Okay, I don't mean to be flip in response to Lisa's question. But I am trying to write for money!! With my daughter starting her first year of college, trust me, I need some. The thing is, at every juncture of my writing career I've had to examine my personal ethics around what I would write and how my writing would be packaged. Walking the path to the writing life involves climbing integrity mountain.

As for what I am reading. I am almost finished with Water for Elephants; I've been giving it a close read because I am studying the structure, as I'm toying with a similar one for my second novel. I just started Falling Man, by Don DeLillo; what a writer! As I read, I feel secure resting in his capable hands. And I am finally reading, Twelfth Night, because my son has a part in the school play.


kristen spina said...

I just finished reading The Things They Carried by Tim O'Brien. Wow. That's really all I can say about the sheer brilliance of that one...

And I am now about 1/3 of the way into Patricia Wood's Lottery (and, so far, I LOVE it!).

I will say, if I had to make money, I don't think I'd write. But I'm not sure what else I know how to do.

Lynne Griffin and Amy MacKinnon said...

Hi Kristen,

The Things They Carried is brilliant. O'Brien's ability to capture beauty in pain and suffering is extraordinary. And of course, Lottery is a favorite here at the Writers' Group.


Judy Merrill Larsen said...

I'm reading Torch by Cheryl Strayed (I met her at a book fest this spring). It's lovely.

I taught high school when I absolutely had to have a paycheck--but even with that, I think there are easier ways to make more money.

And Kristen, I'm so glad you loved O'Brien's book--you know I'm kind of an evengelist for it.

Carleen Brice said...

Amy, thanks for the kind words on Judy's blog!

I just finished A Wrinkle in Time, and I think I may have missed the boat on that one. Maybe it's one of those you had to read as a younger person?

I'm now reading Lottery, by Patricia Wood, and really enjoying it!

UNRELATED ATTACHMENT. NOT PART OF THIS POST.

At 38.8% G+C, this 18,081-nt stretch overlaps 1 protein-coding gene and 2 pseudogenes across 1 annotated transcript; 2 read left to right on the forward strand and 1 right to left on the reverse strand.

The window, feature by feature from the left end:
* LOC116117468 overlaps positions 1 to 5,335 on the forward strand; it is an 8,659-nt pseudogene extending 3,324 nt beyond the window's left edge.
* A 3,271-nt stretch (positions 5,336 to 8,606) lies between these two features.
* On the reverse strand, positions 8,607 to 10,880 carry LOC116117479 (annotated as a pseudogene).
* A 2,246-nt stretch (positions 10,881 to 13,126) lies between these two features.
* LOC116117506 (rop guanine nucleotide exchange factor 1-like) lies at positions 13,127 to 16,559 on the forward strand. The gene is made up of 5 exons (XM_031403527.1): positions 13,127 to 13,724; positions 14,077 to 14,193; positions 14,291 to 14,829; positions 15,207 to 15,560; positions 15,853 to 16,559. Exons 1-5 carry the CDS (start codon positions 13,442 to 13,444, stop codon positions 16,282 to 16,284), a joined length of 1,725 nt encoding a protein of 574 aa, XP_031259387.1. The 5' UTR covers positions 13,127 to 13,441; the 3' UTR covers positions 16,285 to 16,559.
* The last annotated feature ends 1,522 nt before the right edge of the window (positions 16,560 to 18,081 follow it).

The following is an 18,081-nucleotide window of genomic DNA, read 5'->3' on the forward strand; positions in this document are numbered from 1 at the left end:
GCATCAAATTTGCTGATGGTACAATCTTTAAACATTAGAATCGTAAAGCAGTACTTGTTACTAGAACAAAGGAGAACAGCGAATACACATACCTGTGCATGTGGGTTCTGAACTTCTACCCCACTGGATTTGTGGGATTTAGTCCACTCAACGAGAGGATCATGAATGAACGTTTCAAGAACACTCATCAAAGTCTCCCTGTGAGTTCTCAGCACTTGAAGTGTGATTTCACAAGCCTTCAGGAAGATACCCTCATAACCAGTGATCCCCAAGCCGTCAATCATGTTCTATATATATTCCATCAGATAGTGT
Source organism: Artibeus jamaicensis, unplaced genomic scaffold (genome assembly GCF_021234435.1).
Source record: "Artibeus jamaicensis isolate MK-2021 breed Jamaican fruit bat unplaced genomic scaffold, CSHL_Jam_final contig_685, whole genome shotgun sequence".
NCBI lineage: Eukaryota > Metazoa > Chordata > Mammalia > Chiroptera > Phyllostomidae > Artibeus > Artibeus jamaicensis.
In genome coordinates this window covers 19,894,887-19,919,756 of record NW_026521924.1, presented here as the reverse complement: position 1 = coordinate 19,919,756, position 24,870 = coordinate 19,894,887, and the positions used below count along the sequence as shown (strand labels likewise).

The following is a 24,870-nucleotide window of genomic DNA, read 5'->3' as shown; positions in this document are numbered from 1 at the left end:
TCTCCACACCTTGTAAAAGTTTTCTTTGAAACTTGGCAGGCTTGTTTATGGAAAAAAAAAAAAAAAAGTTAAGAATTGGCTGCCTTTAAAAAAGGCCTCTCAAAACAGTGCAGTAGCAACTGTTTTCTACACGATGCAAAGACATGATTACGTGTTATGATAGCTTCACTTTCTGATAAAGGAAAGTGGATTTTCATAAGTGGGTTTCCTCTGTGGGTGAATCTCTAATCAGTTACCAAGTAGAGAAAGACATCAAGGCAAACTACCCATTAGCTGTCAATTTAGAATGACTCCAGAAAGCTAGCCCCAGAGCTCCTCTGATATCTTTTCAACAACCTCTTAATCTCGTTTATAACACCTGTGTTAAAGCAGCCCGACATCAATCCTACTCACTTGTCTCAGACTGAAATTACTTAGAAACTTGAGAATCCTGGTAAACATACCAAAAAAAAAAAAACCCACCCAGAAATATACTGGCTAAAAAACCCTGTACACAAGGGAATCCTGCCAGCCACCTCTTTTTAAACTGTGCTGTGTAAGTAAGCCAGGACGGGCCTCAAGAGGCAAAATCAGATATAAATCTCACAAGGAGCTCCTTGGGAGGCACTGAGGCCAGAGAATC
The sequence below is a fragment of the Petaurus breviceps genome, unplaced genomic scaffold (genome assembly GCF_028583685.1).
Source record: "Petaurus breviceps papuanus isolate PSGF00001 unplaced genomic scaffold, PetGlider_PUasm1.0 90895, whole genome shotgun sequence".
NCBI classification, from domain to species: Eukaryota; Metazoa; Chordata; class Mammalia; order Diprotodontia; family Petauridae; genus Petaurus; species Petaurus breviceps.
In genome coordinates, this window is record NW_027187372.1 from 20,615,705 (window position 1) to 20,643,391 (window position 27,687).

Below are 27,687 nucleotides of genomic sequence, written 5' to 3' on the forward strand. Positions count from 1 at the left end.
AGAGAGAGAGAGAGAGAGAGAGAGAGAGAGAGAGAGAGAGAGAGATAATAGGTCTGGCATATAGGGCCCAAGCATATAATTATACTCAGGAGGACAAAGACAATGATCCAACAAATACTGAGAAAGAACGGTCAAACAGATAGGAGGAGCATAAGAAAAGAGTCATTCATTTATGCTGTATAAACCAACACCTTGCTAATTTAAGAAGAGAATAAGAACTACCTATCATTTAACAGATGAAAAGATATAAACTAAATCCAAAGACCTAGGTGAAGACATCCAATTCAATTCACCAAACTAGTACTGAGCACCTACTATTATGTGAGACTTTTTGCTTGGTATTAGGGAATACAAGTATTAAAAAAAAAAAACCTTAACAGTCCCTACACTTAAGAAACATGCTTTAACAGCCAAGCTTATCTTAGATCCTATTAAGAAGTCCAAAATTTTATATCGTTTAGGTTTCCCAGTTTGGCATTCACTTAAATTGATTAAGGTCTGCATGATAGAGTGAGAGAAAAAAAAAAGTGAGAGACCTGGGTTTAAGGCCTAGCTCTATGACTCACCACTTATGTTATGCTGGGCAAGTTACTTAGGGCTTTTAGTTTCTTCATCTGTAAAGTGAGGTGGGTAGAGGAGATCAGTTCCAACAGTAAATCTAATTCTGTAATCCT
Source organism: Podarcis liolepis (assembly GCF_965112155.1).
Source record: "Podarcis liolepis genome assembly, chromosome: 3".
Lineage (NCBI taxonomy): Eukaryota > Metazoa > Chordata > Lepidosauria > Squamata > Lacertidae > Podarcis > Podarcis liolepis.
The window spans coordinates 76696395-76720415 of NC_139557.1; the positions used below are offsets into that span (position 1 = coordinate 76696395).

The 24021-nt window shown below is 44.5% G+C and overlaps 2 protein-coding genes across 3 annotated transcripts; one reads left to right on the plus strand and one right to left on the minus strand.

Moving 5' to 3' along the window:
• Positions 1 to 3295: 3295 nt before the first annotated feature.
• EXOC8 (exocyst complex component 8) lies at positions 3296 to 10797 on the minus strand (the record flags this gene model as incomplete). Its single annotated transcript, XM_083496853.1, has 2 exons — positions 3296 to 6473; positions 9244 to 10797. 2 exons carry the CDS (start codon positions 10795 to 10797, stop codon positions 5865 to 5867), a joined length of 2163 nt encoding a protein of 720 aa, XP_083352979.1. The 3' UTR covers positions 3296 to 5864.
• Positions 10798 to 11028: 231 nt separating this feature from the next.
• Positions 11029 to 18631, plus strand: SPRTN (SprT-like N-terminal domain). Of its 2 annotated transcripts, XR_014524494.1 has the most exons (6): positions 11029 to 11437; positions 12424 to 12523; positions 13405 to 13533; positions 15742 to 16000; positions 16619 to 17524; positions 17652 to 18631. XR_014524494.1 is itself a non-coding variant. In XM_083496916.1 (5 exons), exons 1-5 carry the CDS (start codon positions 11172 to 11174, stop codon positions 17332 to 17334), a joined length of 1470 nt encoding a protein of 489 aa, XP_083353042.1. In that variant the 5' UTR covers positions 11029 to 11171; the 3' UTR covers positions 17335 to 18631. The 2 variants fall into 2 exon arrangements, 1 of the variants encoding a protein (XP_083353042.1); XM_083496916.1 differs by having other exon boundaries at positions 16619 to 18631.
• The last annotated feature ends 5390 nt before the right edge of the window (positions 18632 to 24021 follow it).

Lisa said...

I'm reading The Children's Hospital, by Chris Adrian (I read a review of it on Conversational Reading). I'm hooked. I've also barely started From Where You Dream, by Robert Olen Butler (Mardougrrl posted on it at One Hand Typing). I see many follow on posts in the future based on ideas about fiction writing in this one. Since I've never been paid for my writing, if I really needed cash, I'd keep on doing the day job I have. It's a bit soul-crushing at times, but there's nothing else I can do that would compensate me better.

Therese Fowler said...

As I told Amy, I'm re-reading Pride and Prejudice, and also have Lisey's Story in progress, as well as Margot Livesey's Eva Moves the Furniture. Eva's wonderful and just the right size to take with me to the gym, to read on the eliptical machine. (I hate machine-based exercise, it's so boring!)

I'm another who LOVES The Things They Carried. Read it for craft but also for a tremendous story.

P&P, on the other hand, is NOT the book for prose-level craft, but wonderful on every other level.

Lynne Griffin and Amy MacKinnon said...

Judy, I'll have to try The Torch. And after attending my children's open house last night, I'm convinced there are far easier ways to earn a paycheck than teaching.

Carleen, I used to read Wrinkle once a year, stopped about 15 years ago. I'll have to try again with new eyes. When is your novel Orange Mint and Honey published? What made you try your hand at a novel after so many non-fiction books? I'm so excited to read it.

Lisa, I know all about soul-crushing jobs. *Sigh* Have you read Severance by Butler? I''m definitely going to pick up The Children's Hospital on your recommendation.